Letting go of some control is necessary for a strategic partnership to be effective. You’re agreeing to share resources and responsibilities, and different businesses do things in different ways. (This can be more pronounced when partners are from different countries or cultures.)

Bring up any new ideas and set clear expectations at the start. Then, maintain open lines of communications to ensure the partnership is progressing on the right track.

❌ Lack of transparency will compromise the partnership

Strategic alliances require both parties to share certain amounts of information and resources. To do this, establishing a foundation of mutual trust and faith is essential.

Sometimes, a business may not represent itself accurately and deliberately hide or misrepresent aspects that could have considerable bearing on the partnership. Or a partner may start out with a high level of enthusiasm, but isn’t able to maintain that level of dedication throughout the partnership.

In cases like these, the other partner may feel misled and no longer see value in the relationship.

❌ You could end up with increased liability

Strategic alliances can increase the level of liability for all stakeholders. If one business mismanages its resources, lands in financial trouble, or fails to hold up their end of the bargain, its partner could also suffer as a result.

Even if a business experiences difficulty outside the parameters of the strategic alliance, if it affects the alliance in any way, the partner may also be responsible for sharing the burden of any liability.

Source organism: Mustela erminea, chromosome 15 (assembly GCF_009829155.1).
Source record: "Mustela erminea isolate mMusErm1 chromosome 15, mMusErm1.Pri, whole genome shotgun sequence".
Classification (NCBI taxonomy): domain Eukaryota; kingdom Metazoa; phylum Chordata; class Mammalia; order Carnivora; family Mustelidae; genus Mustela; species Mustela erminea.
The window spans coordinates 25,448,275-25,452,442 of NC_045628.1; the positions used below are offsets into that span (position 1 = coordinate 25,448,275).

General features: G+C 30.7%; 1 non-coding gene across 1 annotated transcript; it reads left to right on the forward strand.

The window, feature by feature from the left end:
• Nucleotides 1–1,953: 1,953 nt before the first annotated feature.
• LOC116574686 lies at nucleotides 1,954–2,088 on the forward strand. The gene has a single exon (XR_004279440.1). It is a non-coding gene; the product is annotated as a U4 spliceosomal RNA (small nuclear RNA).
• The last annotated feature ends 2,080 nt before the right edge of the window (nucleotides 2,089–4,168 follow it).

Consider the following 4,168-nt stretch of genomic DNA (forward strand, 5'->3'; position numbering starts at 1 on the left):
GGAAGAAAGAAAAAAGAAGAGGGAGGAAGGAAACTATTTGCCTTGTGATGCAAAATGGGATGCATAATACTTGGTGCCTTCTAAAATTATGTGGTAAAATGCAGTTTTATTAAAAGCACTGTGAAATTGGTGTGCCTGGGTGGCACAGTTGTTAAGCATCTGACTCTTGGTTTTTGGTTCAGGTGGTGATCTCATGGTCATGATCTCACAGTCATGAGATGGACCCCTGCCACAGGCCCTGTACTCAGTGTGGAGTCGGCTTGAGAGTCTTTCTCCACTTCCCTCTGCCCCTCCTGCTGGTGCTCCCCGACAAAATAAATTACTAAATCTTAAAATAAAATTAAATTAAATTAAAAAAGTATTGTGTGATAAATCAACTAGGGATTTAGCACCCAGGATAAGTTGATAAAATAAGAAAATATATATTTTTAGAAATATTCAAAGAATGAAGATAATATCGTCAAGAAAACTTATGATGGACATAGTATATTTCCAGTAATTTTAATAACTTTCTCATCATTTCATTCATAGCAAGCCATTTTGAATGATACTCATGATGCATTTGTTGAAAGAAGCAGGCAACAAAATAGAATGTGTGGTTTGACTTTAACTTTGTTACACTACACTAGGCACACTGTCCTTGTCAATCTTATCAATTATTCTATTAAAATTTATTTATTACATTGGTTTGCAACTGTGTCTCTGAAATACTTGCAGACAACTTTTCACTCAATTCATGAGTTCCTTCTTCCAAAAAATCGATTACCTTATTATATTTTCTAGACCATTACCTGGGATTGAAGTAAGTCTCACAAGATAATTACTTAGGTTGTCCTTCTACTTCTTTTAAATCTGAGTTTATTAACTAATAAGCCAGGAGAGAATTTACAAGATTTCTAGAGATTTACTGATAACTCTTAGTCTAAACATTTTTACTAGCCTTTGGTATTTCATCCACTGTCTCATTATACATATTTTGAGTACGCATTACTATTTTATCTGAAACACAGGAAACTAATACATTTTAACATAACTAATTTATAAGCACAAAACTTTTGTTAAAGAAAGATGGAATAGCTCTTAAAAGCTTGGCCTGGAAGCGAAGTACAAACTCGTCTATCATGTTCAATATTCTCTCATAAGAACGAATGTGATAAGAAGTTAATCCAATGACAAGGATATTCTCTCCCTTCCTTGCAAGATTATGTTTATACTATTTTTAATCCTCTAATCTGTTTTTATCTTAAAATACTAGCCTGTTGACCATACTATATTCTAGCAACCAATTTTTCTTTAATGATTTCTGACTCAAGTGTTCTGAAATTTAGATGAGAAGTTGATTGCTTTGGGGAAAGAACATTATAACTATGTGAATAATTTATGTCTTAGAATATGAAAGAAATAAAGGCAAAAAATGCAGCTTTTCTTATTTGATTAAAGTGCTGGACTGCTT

How do you create a strategic alliance?

If you’ve been thinking of entering into a strategic alliance, you’ll want to take the right steps, which we’ve outlined here, to be successful.

Infographic with four steps to form a strategic alliance

Step 1: Assess the market and validate your idea

Before even looking for a strategic partner, it’s important to do an initial assessment of the business environment and target market, and to validate your idea.

Start by coming up with the best possible product or solution that can be provided, the best possible product or solution you can offer, and what you need to bridge any gaps between the two.

What you identify in the gap between both solutions (what can be provided and what you can offer) is essentially what your partner should be able to help you with.

Step 2: Choose the right partner

The next step is identifying the right strategic partner. For a successful partnership, you must both have synergy: You must be able to combine and leverage your and your partner’s strengths, resources and values to achieve goals you can’t accomplish on your own.

Here are some questions to ask to narrow down your best choices:

  • What are the key traits you’re looking for in a partner?
  • What value do you expect from the potential partner? (The more you can quantify this, the better.)
  • How much risk do you see coming from the potential partner?